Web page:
Ancestry.com

Ancestry.com Signs New Digitization Agreement with NARA

Posted by Ancestry.com on May 20, 2008 in Company News

Today The Generations Network and The National Archives and Records Administration (NARA) signed an agreement that will make millions of historical records available on Ancestry.com. With the new agreement, Ancestry.com will have technicians and scanning machines onsite at NARA to continually digitize content for online access faster than ever before. To learn more about this agreement as well as NARA documents already available on Ancestry.com, visit http://www.ancestry.com/nara.

To commemorate this agreement and to celebrate Memorial Day, we’re making the entire Ancestry.com U.S. Military Collection available for free to the public from May 20 through May 31. Visit http://www.ancestry.com/military to view more than 100 million names and 700 titles and databases of military records, the majority of which come from NARA.

You can also read the entire press release.

10 comments

Comments
1 Warren CushingMay 20, 2008 at 9:57 am

Awesome.

2 LindaMay 20, 2008 at 10:44 am

It would be awesome if Ancestry.com had quality processes I could trust in dealing with these records.

Thousands of Ancestry’s WWII Draft registration index records, for example, have inaccurate data in one of the fields of data and missing one field that was imported directly from NARA records. The NARA index is correct so Ancestry.com didn’t bother to check that the import process was accurate by relating the various tables correctly. Ancestry.com told me they were aware of the problem at least six months ago! I just checked the free military record search and it still hasn’t been fixed. It would be better to hide that inaccurate field than display it for people to pick up as accurate. Just one of many reasons I dropped my 10+ year subscription to Ancestry.com last month.

The images of census records and the indexing process is far poorer than with Heritage Quest. Another sign that Ancestry.com doesn’t pay attention to the quality of the records provided. Our government could have made a better choice in their partnership!

3 anna morinMay 20, 2008 at 3:41 pm

Having been an ancestry subscriber for years, this shouldn’t be too big of news as they have had these collections that they are promoting now for a long time. It just means they have a formal partnership with nara now.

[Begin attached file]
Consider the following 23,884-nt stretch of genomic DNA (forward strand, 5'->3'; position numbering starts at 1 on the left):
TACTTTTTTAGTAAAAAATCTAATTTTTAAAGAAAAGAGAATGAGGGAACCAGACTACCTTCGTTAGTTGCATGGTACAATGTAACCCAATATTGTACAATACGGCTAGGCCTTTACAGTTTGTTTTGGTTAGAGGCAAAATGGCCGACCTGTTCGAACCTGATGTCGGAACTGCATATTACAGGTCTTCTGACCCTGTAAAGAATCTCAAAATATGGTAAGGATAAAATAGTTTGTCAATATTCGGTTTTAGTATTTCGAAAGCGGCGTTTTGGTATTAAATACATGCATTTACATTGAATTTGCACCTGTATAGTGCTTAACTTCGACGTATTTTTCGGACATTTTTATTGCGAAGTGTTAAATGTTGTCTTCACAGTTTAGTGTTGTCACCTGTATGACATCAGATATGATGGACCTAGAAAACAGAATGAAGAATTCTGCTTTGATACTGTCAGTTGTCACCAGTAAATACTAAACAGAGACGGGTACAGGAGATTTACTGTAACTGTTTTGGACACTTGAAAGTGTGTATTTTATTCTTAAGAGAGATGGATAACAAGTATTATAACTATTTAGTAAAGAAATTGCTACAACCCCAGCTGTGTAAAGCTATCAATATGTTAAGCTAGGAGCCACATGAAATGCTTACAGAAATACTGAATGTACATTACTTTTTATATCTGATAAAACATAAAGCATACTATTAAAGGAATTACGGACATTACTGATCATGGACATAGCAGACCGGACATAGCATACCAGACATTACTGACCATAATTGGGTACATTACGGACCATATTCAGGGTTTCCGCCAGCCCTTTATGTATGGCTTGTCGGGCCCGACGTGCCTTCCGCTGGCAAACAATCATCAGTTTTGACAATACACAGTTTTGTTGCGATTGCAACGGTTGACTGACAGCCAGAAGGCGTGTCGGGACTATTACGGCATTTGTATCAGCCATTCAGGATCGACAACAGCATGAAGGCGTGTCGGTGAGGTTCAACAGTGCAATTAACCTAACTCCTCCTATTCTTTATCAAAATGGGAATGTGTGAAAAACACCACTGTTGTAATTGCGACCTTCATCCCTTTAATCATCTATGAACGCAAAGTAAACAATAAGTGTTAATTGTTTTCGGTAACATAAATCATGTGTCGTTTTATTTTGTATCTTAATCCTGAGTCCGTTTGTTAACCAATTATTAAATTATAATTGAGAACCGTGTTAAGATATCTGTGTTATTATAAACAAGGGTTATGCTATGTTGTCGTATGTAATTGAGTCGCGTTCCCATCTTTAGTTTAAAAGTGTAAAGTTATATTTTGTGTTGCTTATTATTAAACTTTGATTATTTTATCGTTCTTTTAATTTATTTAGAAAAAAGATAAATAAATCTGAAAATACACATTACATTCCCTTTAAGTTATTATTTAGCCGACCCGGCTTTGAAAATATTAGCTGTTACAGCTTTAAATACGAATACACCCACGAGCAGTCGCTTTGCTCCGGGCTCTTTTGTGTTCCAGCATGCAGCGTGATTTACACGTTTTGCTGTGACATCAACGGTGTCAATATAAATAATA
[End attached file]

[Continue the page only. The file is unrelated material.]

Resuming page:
As per Lindas comment. Ancestry does have poor quality images. They tend to favor quantity over quality when it comes to images.

I haven’t used Heritage quest much, but recently I have come across Footnote.com and their image quality is superb. They have millions of NARA images too, maybe even more than ancestry. They are always adding to it too.

4 JUDY ADAMSMay 21, 2008 at 4:55 am

that is good news. this is the area that ancestry needs to concentrate on as the capture and access to records is what interests those who use your site. its about time more effert and money was spent in such a way.
having watch ancestry spend so much time and money on those two white elephents OWT and AMT makes me wonder how many historical records could have been saved insted. ancestry the subscribers want historical records not bells and whistle software to a system many do not like.
so for once i can say well done ancestry on this deal.

5 LisaMay 21, 2008 at 5:06 pm

Judy,

I am afraid WE have to disagree with you regarding Ancestry Member Trees.

My family and my wife’s family are using AMT heavily. We have over 200 members in our trees all collaborating on research of historical records, preserving old family photos, making comments on photos, adding stories and having a lot of fun preserving our family history.

We LOVE AMT and are always looking for more bells and whistles and improvements.

Thanks
Lisa

6 CaroleMay 23, 2008 at 12:09 pm

Lisa, 200 members of your family are collaborating on one tree? All have editing abilities?

How do you keep track of who is doing what? I sure would not want “Uncle Henry” changing dates or removing an ex-wife of “Uncle Joe” because he didn’t like her. You get the idea?

Are all 200 members researching documents on Ancestry.com and are subscribers?

Does anyone else see what I see?

Lisa, you may love the new AMT system for all the bells and whistles it affords your family. You may love the ability to merge information from other trees into your own trees, but those bells and whistles that Ancestry is awarding to the AMT users are not always what they are presented to be.

You and your 200 family members are uploading documents and pictures into Ancestry’s servers, and once they are uploaded they become the property of Ancestry. There are no copyright privileges. In addition, unless your family tree is private, anyone in the world can take your documents, pictures and information and merge it into their own trees. I am not saying that sharing pictures is wrong. I love to see what my ancestors looked like. I don’t like the idea of researching and paying for documents, uploading them to Ancestry.com and giving them away for free to countless thousands when we are already paying Ancestry.com a hefty price for the privilege of using their website and looking at the information they have there.